Wednesday, April 5, 2017

RELATIONSHIPS: Men Who Withhold Feelings or Affection


At lunch recently, a friend invited another friend to join and that friend talked to us about his dating life. First, he shared that he never told his girlfriend of five years that he loved her. Second, he said point-blank, "I don't really show my feelings in a relationship." It was interesting that he made these comments not in a I'm-embarrassed-to-tell-you way but rather in a this-is-just-the-way-it-is way. When clients I work with say something like this, I always ask the following question: "Is this something you're okay with or something you want to change?" Because this particular man wasn't my client, I spared him the psychoanalysis. But the thoughts he shared are important because there are many other men who are just like him, withholding affection and feelings from their partner in a relationship.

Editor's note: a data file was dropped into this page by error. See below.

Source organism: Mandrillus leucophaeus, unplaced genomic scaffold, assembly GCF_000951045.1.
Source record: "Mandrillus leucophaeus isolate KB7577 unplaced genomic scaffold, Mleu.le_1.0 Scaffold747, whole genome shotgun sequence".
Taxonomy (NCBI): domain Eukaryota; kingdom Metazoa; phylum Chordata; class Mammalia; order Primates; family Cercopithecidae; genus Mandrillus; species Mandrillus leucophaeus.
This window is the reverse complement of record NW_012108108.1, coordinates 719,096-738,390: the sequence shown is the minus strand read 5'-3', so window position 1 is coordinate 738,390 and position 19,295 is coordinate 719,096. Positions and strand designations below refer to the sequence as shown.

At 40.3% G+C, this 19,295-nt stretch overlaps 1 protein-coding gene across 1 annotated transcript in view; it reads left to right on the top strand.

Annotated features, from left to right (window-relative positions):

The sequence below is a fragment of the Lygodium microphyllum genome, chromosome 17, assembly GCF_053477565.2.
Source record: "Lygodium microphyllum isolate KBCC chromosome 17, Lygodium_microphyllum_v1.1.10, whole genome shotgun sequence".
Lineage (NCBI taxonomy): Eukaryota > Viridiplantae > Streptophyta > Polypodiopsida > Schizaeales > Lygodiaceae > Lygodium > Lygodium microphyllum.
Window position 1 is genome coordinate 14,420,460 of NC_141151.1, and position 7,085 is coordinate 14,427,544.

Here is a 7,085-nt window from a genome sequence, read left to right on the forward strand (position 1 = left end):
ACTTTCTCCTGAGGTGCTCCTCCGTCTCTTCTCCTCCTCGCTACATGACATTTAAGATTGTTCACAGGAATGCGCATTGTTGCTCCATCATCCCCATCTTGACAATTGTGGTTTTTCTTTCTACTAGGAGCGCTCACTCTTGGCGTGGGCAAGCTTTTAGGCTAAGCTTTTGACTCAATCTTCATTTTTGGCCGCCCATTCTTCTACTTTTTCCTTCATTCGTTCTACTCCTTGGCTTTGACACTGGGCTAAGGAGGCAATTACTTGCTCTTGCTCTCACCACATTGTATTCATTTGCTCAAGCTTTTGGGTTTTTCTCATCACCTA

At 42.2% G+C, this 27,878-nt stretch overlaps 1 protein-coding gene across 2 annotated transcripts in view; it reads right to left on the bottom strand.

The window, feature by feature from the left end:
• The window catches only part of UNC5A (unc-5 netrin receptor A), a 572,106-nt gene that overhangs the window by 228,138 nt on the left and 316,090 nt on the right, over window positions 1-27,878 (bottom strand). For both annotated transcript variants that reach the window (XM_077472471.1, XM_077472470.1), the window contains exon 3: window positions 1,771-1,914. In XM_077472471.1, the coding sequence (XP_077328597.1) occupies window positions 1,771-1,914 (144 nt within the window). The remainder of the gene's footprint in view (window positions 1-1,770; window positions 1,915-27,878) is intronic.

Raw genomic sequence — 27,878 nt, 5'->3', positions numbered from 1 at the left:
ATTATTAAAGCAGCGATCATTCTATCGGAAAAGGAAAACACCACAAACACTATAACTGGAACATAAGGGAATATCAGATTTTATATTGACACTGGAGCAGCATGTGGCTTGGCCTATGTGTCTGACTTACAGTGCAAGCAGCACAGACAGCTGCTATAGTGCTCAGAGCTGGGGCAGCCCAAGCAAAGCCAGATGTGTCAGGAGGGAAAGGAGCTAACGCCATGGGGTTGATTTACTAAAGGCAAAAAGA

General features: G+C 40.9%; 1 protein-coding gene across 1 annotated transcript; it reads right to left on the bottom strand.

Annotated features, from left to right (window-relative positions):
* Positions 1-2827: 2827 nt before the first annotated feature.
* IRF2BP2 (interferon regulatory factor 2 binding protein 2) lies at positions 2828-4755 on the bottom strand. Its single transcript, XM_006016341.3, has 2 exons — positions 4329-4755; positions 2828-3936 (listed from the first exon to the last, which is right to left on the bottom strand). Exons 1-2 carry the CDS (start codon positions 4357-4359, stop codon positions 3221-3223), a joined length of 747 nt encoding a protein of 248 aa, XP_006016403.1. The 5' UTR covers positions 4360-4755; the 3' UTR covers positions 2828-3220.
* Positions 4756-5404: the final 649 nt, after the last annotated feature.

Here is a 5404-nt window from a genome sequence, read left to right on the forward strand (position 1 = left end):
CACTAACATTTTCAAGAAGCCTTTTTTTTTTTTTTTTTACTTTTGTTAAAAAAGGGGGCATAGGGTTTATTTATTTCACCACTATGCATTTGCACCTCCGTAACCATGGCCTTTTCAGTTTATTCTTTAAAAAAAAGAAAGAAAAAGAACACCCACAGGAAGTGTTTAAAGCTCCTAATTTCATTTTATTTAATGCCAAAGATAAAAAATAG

Women are free to date whom they want, so why would some women put up with a man who is emotionally withholding? In many cases, women who are drawn to men like this had an unavailable man in their life early on (father, step-father), and they seek out unavailable or withholding men because this type of man is familiar and because this type of man reinforces what she already feels: that she isn't really worthy of affection or consistent love. Think about the woman I talked about whose boyfriend didn't say "I love you" for five years. Come to think of it, when he confided that he had never shared these words at lunch, he actually smiled. Psychologically, I imagine that this man treated women in this way as a defense. He feels powerful having the upper hand in his relationships and believes he will be less likely to get hurt if he doesn't make himself vulnerable by developing strong feelings.